What stops parents getting involved in their baby's care?

Parents being involved in their baby's care can be helpful for them and their baby. But it’s not always easy. Find out what can get in the way, and how you can overcome these barriers.

Not feeling confident

We often hear that at first, parents can feel overwhelmed at the idea of taking care of their baby on the unit.

Even if you have had children before and know what to expect from taking care of a baby, doing so on the unit can feel very different.

It is usual for parents to feel this way. But being involved in your baby’s care can help you feel more confident, as well as helping your baby know that you are there.

Getting involved can make you feel more confident to:

  • Hold your baby
  • Get used to handling them around wires
  • Change their nappies
  • Do skin-to-skin
  • Feed your baby in the best way for you
  • Recognise what makes your baby more comfortable
  • Know that your won't hurt them by holding them or getting involved

You can do what is right for you. There is support to help you get involved as much as you would like. You might like to give these ideas a try:

Talk to the staff on the unit about being involved. They will help explain things that you are not sure of. They can also help reassure you if you are worried you don’t know how to do something.

Get involved gradually – maybe one day you’d like to do skin-to-skin with your baby, and the next you’d like to learn how to change their nappies. Taking things day by day can help you feel more confident.

If there is something you would like to do, always ask, even if you think it might not be possible. If your baby is not able to breastfeed, for example, the staff will help you feed in a different way which still involves you and helps you to connect.

Remember that you don’t have to do anything you don’t feel comfortable with. Staff will encourage you to get involved because you are your baby’s parent. But if they ask you to do something you don’t feel happy doing, let them know.

You can take your time to find the right routine for you and your family. This will be different for everyone.

Listen to our podcast, NICU, SCBU and you

Listen to parents talk about their experiences and challenges with caring for their baby on the neonatal unit, a health professional on the benefits for everyone and get tips on how to get involved.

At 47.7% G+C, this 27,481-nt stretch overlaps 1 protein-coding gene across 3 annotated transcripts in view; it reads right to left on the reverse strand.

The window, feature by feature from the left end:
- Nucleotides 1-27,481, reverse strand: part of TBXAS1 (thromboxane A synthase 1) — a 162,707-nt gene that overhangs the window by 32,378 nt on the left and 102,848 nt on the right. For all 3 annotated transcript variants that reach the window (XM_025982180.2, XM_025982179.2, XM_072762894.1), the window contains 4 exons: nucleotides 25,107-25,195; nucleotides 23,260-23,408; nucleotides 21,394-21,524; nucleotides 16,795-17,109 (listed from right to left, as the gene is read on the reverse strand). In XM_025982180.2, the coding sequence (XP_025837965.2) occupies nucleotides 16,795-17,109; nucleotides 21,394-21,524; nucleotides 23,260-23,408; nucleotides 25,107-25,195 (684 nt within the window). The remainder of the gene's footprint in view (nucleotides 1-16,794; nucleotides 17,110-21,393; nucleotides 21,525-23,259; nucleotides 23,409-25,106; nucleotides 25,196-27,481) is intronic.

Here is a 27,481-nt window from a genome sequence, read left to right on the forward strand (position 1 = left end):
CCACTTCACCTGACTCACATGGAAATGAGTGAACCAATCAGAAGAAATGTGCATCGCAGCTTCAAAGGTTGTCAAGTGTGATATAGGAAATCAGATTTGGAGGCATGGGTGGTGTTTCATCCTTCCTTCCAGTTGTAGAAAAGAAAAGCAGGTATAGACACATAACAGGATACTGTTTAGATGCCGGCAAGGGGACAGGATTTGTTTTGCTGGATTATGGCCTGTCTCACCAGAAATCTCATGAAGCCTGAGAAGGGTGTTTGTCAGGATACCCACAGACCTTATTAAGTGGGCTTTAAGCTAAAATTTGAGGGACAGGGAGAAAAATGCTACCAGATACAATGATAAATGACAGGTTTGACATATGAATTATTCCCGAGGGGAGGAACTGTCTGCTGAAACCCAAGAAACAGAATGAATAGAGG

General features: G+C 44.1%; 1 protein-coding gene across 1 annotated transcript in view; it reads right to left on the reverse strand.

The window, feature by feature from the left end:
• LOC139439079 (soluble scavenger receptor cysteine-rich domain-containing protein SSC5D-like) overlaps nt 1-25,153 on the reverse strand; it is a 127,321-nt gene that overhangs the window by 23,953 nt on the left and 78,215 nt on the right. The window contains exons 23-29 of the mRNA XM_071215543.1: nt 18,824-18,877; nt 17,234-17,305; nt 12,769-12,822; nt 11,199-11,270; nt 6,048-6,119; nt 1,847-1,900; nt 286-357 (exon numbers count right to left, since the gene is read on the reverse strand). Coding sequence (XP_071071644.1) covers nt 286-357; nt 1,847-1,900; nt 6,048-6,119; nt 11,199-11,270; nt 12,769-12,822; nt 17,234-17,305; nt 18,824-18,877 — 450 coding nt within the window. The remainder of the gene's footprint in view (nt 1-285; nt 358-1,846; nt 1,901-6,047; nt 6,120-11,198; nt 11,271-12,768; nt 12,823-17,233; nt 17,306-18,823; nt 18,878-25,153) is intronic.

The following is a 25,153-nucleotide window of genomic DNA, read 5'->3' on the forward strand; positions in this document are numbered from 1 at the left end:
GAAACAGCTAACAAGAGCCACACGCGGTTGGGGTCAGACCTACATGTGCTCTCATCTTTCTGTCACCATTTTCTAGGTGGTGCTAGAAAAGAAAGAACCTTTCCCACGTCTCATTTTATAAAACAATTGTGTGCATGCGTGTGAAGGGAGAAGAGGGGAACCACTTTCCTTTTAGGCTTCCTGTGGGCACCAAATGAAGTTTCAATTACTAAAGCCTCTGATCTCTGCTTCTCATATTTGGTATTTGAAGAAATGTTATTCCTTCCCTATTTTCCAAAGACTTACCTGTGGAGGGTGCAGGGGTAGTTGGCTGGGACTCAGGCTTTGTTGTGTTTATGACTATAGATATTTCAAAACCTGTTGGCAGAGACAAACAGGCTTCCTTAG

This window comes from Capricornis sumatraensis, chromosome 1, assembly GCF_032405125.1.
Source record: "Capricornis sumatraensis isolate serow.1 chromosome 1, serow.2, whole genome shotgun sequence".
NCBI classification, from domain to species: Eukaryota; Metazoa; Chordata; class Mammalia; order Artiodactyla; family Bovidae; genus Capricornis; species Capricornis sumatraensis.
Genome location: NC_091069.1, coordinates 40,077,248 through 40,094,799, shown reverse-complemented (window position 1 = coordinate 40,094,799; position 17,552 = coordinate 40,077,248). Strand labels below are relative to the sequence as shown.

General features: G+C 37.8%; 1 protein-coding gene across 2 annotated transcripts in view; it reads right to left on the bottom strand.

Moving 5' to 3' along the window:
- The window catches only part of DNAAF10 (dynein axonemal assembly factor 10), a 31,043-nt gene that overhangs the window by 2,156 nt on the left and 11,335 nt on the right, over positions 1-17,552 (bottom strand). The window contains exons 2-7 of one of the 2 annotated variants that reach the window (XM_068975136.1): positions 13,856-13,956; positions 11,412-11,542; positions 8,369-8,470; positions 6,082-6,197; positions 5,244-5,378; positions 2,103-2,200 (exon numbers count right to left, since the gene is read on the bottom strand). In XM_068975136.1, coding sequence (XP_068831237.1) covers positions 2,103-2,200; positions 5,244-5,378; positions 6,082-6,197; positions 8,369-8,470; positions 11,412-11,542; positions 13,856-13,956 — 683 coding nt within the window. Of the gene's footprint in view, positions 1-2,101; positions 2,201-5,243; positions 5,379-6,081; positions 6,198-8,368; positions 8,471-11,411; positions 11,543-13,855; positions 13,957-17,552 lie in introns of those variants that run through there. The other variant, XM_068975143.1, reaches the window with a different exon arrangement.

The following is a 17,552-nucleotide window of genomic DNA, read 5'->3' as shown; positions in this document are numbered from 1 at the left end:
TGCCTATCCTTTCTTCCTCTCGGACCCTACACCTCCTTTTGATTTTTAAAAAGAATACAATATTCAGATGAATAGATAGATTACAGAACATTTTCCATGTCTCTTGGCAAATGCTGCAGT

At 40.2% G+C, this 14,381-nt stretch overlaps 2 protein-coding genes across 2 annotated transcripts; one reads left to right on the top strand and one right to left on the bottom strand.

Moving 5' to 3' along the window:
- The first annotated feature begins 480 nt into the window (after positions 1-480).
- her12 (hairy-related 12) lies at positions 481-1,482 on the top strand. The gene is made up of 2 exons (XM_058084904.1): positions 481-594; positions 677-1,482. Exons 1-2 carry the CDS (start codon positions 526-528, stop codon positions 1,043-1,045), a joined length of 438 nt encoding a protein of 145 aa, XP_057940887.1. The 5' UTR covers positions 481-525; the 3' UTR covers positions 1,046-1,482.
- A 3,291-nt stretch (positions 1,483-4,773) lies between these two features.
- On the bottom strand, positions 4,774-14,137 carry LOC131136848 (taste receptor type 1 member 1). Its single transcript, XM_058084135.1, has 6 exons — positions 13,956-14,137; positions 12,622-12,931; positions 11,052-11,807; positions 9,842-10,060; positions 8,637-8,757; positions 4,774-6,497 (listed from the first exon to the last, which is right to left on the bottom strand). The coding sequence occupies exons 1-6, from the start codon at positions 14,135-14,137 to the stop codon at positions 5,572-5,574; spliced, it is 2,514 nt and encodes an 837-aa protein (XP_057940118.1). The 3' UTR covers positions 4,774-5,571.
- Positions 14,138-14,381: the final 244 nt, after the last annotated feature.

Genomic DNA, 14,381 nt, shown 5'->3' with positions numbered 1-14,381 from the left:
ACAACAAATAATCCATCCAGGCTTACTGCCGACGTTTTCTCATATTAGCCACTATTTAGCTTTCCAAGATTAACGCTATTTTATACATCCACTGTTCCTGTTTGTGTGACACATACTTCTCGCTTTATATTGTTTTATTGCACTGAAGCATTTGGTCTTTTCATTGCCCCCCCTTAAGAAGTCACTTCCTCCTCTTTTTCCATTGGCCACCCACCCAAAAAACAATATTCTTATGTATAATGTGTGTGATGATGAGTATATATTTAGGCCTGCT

Being unwell yourself

If your baby is in the neonatal unit, you or your partner might be recovering physically and emotionally from the birth.

This can mean that you’re not able to spend as much time as you would like on the neonatal unit, especially if you’re recovering from surgery.

If you’re feeling unwell, with cold or flu like symptoms, or if you have been sick or had diarrhoea in the last 48 hours, you will be asked not to come to the unit until you are better. This is to protect the babies from infection.

We also know that being on the neonatal unit can have an impact on parents’ mental health. This might mean you aren’t able to be with your baby, or get as involved as you would like.

Ask the staff on the neonatal unit to help you get involved. Even if you can’t be there in person, they can help you feel more involved and connected by doing things like:

  • Giving you pictures of your baby
  • Updating you regularly on how they're doing
  • Asking if you or your partner would like to give expressed breastmilk to feed your baby, if that's something you've chosen to do
  • Asking for any clothes you'd like your baby to wear, if they're well enough
  • Helping you to spend time with your baby as soon as you are able
  • Ask the staff how to get other family members involved

Need more support?

email

Got concerns or looking for information? Our trained staff are here to help you through your neonatal journey.


Email hello@bliss.org.uk at any time and we’ll get back to you in

3 – 5 working days.

Going back to work

If you or your partner need to go back to work, this can have a big impact on how often you can be around your baby when they are still on the unit.

Many parents can find that they struggle to balance work and visiting their baby if they have had to take parental leave earlier than expected, or if their leave allowance runs out whilst their baby is still in hospital.